KUALA LUMPUR - Prominent Malaysian opposition leader Anwar Ibrahim was charged Tuesday, May 22, for his role in protests demanding electoral reforms, a move that is seen as aiming to strip the firebrand opponent from his right to stand in elections.
We will fight, Anwar, 64, told reporters as he left the court in the capital, Agence France-Presse (AFP) reported.
This is political intimidation, added the leader of People's Justice Party (PKR).Muslim Scholars Ban Malaysia Protests
Mass protests erupted in the capital Kuala Lumpur last month calling for electoral reforms.
But the protests, called for by the Coalition for Clean and Fair Elections (Bersih), turned chaotic when riot police tried to disperse the protestors after breaching police barricades.
Authorities charged Anwar and two members of his opposition party of violating the Peaceful Assembly Act, which governs public gatherings and a court order that banned last month's protests.
The charges come just four months after the opposition leader was acquitted of sodomy in a long-running trial.
Since his stunning 1998 ouster as deputy prime minister in a power struggle with his boss Mahathir Mohamad, Anwar has spent much of his time either imprisoned on or fighting charges he views as politically motivated.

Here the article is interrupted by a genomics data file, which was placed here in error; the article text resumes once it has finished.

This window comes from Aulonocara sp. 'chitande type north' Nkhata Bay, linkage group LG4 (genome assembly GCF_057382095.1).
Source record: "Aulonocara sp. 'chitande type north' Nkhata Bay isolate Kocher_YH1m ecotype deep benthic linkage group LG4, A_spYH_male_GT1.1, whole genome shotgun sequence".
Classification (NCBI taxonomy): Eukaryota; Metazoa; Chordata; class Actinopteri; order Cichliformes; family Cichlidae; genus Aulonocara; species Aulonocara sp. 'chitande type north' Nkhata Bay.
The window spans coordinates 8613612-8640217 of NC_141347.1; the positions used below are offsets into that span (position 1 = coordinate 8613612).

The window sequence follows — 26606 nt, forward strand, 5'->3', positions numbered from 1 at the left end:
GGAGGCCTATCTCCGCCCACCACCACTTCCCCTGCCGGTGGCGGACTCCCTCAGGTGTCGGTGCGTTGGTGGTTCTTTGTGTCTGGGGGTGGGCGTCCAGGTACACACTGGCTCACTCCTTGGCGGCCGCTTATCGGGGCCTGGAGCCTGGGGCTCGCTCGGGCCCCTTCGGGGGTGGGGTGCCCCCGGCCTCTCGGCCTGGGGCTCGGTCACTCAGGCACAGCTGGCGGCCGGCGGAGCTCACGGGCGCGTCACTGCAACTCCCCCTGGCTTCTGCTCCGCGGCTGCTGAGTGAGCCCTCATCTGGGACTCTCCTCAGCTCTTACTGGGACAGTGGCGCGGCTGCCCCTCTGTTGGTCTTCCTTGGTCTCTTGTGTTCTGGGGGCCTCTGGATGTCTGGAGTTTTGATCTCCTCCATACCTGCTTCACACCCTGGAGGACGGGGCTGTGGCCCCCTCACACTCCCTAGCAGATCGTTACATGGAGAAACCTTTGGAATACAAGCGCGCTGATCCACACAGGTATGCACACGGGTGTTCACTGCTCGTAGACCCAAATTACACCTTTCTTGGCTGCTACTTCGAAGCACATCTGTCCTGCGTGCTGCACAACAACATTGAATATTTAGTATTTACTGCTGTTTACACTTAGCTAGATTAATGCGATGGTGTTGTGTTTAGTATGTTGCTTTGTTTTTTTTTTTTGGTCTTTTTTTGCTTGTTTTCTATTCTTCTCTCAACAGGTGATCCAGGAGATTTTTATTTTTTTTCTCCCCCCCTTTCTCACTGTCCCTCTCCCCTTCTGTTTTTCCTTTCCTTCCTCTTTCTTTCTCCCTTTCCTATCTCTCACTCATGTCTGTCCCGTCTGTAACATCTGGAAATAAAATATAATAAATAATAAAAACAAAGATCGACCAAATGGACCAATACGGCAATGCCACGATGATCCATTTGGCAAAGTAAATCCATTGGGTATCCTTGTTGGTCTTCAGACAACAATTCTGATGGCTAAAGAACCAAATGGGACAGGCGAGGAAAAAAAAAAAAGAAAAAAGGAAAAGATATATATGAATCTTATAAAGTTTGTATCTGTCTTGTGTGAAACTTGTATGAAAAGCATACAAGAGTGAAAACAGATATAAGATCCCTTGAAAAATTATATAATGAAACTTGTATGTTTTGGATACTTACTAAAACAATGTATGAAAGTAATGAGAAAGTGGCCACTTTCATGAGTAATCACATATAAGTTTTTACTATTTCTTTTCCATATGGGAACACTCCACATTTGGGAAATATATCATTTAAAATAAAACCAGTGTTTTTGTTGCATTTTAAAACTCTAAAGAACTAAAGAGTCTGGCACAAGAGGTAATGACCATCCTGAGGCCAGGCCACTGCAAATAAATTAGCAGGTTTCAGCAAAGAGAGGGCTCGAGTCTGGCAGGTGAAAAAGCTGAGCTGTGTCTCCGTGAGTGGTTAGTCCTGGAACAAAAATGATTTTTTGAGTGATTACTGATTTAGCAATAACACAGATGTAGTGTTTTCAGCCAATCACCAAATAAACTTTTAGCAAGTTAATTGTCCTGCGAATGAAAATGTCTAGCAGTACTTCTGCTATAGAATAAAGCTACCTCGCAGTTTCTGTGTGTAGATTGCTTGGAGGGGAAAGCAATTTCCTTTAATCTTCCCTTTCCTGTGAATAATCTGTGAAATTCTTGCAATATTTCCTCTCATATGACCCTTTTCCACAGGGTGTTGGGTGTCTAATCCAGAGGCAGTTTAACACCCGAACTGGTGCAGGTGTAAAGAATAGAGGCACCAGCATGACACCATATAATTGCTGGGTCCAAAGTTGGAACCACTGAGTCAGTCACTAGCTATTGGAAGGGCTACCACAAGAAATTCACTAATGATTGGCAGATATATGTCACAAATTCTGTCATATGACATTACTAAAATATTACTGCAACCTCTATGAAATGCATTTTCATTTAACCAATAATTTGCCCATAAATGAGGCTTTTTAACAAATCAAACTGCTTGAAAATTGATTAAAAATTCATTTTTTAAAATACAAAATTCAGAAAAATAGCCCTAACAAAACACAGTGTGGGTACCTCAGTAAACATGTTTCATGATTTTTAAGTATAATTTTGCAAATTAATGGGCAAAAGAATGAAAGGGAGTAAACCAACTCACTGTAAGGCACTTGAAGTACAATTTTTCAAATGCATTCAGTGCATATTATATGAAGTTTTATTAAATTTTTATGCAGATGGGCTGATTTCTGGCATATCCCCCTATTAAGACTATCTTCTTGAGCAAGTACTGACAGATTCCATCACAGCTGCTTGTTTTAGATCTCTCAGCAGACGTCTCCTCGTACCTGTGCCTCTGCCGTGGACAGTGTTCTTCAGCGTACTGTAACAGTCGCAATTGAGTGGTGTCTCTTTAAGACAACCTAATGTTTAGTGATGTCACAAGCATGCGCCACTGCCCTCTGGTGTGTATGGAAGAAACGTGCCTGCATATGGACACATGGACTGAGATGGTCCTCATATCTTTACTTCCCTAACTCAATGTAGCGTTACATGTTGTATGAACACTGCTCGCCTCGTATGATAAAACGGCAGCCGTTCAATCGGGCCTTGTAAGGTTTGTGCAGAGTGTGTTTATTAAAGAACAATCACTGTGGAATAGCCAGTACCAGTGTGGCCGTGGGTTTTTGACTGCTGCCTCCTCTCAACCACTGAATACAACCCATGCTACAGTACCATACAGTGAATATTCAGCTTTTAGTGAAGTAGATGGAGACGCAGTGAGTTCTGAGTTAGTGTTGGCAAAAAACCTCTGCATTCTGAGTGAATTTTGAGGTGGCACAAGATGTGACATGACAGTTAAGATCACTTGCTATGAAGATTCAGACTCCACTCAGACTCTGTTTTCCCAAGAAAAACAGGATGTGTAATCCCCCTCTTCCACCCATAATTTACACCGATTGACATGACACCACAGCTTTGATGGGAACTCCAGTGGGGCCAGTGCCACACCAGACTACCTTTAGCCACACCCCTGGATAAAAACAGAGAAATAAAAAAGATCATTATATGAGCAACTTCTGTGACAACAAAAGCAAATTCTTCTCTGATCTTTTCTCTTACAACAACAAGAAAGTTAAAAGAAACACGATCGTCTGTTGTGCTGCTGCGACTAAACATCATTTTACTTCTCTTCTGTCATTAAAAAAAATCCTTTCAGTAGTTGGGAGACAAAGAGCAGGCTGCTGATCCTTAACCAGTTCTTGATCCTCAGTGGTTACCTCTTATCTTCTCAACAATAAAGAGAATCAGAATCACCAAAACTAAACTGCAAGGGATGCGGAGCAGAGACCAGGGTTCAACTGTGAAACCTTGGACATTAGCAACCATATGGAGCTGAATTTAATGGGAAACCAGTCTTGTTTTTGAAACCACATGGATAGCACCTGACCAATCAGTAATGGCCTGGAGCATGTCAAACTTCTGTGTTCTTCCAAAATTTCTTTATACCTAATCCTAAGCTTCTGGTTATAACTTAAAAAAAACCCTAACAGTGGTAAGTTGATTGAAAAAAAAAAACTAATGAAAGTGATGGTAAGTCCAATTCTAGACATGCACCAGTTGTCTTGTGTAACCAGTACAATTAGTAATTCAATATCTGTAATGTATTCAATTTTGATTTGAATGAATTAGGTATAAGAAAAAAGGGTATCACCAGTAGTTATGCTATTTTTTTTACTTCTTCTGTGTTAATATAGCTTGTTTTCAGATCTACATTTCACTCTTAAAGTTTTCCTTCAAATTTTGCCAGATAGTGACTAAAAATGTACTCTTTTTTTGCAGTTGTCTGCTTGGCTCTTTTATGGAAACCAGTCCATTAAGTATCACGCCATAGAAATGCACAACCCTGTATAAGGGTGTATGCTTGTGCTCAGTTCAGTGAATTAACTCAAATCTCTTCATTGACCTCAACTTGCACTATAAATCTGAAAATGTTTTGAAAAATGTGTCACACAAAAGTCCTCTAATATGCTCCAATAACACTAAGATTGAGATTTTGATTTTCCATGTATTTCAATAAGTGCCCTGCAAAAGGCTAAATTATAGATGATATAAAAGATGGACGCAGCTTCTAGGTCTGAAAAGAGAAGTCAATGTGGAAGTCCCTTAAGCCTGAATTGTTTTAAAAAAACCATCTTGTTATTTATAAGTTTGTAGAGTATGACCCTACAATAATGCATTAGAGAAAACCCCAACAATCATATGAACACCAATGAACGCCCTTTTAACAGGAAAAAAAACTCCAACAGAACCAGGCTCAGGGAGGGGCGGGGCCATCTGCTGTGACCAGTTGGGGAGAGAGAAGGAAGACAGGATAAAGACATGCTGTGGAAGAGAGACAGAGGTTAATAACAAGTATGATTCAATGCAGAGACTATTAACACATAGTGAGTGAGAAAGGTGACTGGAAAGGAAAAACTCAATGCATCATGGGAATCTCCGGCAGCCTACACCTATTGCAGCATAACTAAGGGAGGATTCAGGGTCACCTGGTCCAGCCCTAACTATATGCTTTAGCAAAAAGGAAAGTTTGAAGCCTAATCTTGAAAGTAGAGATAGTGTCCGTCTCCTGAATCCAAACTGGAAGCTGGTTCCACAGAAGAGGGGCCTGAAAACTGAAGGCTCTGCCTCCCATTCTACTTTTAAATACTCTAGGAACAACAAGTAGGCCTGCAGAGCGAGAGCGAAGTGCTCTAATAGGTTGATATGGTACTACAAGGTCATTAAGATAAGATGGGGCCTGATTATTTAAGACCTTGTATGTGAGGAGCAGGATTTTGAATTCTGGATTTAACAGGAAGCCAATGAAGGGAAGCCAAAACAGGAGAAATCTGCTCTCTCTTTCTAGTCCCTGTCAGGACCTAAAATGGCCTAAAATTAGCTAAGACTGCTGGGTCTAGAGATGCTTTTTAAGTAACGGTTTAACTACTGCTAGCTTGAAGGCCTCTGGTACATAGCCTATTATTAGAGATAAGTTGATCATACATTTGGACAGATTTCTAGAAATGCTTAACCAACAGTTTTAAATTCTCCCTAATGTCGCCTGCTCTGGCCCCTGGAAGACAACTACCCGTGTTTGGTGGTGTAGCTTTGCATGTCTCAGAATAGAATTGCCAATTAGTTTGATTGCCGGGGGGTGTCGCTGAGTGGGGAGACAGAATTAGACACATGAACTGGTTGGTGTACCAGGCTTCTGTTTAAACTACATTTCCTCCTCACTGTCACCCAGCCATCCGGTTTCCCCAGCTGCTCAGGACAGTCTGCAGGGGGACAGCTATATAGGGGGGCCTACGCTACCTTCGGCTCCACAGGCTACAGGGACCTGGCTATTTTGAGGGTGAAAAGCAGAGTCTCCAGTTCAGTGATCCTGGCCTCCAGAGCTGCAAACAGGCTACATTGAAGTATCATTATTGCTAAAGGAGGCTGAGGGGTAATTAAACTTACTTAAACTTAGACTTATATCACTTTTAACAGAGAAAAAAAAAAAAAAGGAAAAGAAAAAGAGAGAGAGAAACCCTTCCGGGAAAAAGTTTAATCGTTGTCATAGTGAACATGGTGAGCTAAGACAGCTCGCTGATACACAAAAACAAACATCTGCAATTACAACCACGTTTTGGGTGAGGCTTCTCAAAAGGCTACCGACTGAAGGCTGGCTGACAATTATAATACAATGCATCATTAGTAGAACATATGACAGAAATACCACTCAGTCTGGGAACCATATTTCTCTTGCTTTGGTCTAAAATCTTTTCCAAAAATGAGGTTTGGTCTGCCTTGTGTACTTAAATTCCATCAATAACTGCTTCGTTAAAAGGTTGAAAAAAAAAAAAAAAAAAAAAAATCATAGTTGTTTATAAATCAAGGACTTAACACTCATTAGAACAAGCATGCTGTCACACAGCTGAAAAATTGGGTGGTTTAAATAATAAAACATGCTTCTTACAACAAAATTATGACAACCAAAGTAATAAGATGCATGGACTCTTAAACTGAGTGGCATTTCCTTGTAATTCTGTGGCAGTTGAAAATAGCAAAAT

Earlier this month, the National Fatwa Council issued a fatwa banning mass protests in Malaysia, a move criticized by the opposition as an attempt to muzzle citizens.
The opposition leader accused the government of Prime Minister Najib Razak of orchestrating the charges to remove him from the political process.
"Najib is afraid to face me in elections, the charismatic leader said.
I want to tell Najib not to use the courts and the flawed (assembly) law passed in parliament to intimidate political opponents."
The new charges have triggered fresh criticism of the Peaceful Assembly Act, which was passed late last year amid strong criticism from the opposition and human rights groups.
Najib has argued that the act guarantees the right of citizens to assemble publicly, but it bans street protests, and critics say it places a range of crippling curbs on other gatherings.
Human Rights Watch called on the Malaysian government to withdraw the charges against the opposition leader and amend the assembly act.
"The best way to reform the Peaceful Assembly Act is to repeal it and draft a new law," Phil Robertson, deputy Asia director for the rights group, said in a statement.
"The government needs to go back to the drawing board."Malaysia's parliamentary elections are due in 2013, but expectations are high that the polls could be called much earlier.
Reproduced with permission from OnIslam.net